Your mac doesn’t restart due to no space left on device?
I belong to the haters group of “Your disk is almost full” message.
From time to time, I need to run commands like this on my terminal (after emptying trash):
rm -rf ~/Library/Caches/com.spotify.client/Data/*
Sometimes I’m faced with the understandable* message “no space left on device” of the APFS filesystem when I try to remove a file, which of course the only solution is to reboot the system. After restart, I can work for more 3 or 4 days without the need of this restart.
*APFS needs space to proceed with any operation, even a “rm”
This last time was catastrophic. After restart, for some reason, my disk didn’t cleanup any cache which make my mac to not boot and the black screen with that white message appear: “You need to restart your computer. Hold down the power button….”
So, I needed to enter in Recovery Mode. Right after restart, keep pressed “CMD+R” and your Mac will enter in Recovery mode.
After a while, a piece of hope appears:
I mounted the Macintosh HD, run the terminal, tried to remove the files from “/Volumes/Macintosh HD/Users/myuser/xxx/yyy” and I always was faced with the message “no space left on device”. I had 74kb left on my disk. I couldn’t do nothing at all with it.
I started to think that was time to do a backup of my files, erase the disk, reinstall the macosx system and my apps, and my development environment and…. OH NO! NO! NO! NO! I will not spend my next 2 days doing that.
After some hours of web readings, tries and retries (whose I will not describe here) I finally discover the solution to the question in title.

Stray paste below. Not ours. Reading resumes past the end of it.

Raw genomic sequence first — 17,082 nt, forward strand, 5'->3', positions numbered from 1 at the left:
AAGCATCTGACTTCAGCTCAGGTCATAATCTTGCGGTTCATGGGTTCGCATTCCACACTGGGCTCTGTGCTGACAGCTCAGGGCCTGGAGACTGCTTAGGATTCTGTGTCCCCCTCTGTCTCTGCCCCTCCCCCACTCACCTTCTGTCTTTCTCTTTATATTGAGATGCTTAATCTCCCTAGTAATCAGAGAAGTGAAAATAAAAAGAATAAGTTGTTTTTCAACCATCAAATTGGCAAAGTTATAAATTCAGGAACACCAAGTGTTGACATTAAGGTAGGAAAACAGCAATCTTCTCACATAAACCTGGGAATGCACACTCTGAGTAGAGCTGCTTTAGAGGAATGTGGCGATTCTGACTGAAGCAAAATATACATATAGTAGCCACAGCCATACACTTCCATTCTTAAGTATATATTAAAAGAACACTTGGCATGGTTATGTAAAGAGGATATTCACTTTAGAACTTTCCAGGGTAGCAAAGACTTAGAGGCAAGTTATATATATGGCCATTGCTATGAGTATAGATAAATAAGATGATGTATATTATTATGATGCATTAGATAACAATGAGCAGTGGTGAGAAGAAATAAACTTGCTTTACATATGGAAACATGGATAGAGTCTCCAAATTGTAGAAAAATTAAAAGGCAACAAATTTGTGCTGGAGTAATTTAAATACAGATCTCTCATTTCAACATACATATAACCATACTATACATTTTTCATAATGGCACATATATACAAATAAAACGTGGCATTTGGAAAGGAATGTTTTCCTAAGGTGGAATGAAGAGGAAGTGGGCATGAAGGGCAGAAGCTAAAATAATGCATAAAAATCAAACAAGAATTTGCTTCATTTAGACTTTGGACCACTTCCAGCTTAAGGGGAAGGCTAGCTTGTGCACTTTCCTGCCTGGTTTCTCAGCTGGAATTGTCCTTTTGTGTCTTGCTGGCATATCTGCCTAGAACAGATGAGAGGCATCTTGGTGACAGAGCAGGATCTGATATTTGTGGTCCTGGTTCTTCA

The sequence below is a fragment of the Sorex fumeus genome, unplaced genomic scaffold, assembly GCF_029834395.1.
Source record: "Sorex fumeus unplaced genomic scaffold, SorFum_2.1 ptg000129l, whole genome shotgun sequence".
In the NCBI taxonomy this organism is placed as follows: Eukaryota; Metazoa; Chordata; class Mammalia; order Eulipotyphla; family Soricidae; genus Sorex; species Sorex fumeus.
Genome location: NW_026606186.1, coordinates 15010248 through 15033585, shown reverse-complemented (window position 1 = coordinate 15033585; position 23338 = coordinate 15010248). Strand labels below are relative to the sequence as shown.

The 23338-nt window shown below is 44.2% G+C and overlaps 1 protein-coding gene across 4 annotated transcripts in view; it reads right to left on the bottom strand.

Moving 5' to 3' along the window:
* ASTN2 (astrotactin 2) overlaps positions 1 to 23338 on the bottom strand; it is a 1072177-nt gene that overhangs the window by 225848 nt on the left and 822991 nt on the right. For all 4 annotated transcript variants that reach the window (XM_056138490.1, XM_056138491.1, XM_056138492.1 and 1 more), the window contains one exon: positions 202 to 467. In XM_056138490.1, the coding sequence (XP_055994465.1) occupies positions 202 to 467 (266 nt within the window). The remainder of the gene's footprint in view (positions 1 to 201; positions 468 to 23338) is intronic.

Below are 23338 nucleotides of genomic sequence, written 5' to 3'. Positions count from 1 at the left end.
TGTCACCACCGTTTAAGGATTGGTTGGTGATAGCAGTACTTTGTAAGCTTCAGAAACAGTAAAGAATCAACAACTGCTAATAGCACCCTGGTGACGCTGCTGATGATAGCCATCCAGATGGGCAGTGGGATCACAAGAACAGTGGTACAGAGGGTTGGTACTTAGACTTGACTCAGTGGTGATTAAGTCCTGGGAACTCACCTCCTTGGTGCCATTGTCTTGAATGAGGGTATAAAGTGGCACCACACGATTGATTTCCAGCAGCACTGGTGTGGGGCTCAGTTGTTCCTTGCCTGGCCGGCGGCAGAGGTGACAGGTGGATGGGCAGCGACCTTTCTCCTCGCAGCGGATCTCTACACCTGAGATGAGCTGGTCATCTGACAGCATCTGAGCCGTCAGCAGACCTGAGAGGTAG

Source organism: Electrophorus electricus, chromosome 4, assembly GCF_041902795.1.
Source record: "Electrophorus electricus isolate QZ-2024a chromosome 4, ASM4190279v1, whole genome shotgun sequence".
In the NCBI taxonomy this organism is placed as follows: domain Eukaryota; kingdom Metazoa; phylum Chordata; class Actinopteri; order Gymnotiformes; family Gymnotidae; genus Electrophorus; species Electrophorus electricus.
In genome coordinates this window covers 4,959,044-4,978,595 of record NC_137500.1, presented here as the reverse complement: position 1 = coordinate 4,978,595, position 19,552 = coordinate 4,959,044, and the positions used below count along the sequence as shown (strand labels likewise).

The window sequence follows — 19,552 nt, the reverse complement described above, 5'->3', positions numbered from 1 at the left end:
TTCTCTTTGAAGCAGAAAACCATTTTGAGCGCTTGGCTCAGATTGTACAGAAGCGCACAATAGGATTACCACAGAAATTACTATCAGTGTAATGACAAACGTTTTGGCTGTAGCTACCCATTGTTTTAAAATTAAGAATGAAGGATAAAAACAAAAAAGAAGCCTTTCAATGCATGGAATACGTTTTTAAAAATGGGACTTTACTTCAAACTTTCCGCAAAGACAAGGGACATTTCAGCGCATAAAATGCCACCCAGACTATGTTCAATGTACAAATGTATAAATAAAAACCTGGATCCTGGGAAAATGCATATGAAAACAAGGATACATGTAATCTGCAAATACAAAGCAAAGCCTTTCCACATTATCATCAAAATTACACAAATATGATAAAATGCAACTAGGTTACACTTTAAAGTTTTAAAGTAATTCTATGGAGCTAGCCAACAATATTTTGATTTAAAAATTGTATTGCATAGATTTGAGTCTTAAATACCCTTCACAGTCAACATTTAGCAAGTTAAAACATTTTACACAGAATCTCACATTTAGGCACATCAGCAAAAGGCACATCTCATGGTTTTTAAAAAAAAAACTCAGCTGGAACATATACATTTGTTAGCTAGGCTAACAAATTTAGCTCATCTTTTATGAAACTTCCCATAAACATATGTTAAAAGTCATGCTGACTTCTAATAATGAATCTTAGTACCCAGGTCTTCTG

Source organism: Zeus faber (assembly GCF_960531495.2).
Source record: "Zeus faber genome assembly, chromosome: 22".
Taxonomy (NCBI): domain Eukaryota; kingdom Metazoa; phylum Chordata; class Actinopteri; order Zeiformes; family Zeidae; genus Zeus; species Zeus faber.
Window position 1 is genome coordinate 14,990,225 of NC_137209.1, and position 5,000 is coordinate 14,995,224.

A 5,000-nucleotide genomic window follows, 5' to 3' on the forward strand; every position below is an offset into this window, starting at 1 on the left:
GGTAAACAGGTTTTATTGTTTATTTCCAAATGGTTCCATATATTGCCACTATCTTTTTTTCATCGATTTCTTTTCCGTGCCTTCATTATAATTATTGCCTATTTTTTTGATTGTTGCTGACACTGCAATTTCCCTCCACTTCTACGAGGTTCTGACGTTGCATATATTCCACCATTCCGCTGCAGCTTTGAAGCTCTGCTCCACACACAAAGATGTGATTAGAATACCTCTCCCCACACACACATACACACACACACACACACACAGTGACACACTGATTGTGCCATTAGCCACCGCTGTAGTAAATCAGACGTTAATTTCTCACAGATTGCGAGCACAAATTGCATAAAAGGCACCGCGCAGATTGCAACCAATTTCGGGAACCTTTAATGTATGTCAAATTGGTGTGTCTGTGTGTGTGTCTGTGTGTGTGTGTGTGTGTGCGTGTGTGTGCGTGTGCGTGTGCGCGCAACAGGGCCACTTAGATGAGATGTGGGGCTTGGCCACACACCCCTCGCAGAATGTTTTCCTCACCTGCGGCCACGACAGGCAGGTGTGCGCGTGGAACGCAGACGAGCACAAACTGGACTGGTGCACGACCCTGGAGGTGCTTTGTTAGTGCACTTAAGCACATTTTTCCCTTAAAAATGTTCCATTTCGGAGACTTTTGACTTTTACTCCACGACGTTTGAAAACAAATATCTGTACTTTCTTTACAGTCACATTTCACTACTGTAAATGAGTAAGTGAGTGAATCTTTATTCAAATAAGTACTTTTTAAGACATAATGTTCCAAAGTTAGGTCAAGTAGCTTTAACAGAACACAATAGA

0. In recovery mode, Through disk utility, I formatted an sdcard with MAC OS Extended (Case Sensitive, Journaled), installed the macosx in the sdcard and, after restarting the computer over the sdcard, I run the steps starting in step 2, by launching the “Disk Utilility” app. It will probably work if you run directly from recovery mode, without this step 0, so give it a try first before proceeding with this step 0.
- After restarting in recovery mode, Run Disk Utility
2. Check if Macintosh HD is mounted
Look to the last icon in the middle. In this case is already mounted so I don’t need to do nothing, but you will probably have a mount icon. Click on that. Wait a few seconds and you’re ready to go to next step.
3. Exit Disk Utility
4. You’ll be back to initial screen of recovery mode. It’s time to run the terminal:
5. The magic starts now. On terminal, run “diskutil list” command.
You’ll see that you have one container at /dev/disk1 (in this case). You’ll probably see /dev/disk2 (in recovery mode). Look to the last volume called VM, which is used mainly for virtual memory.
6. Now run (in the case of this image):
diskutil apfs deleteVolume disk1s5
note 1: you will need to change disk1s5 for your identifier. Probably it will be disk2s4
note 2: I don’t remember if you need to run “umount” first, but if you are faced with an error something like “you cannot to this because it’s mounted”, just run “umount /Volumes/Macintosh\ HD”.
note 3: Don’t worry, that VM volume will be added automatically by the system after your restart
7. After that you’ll be able to remove all the files that you need to free up some space on your mac at “/Volumes/Macintosh\ HD”. Delete at least 2GB. Check your free space with “df -h” command
note1: If you previously unmounted the volume, don’t forget to mount it back again. Do it through disk utility as already described (it’s easier).
8. Finally quit the terminal and restart
9. You saved a lot of time! At least it worked for me :)
See you soon!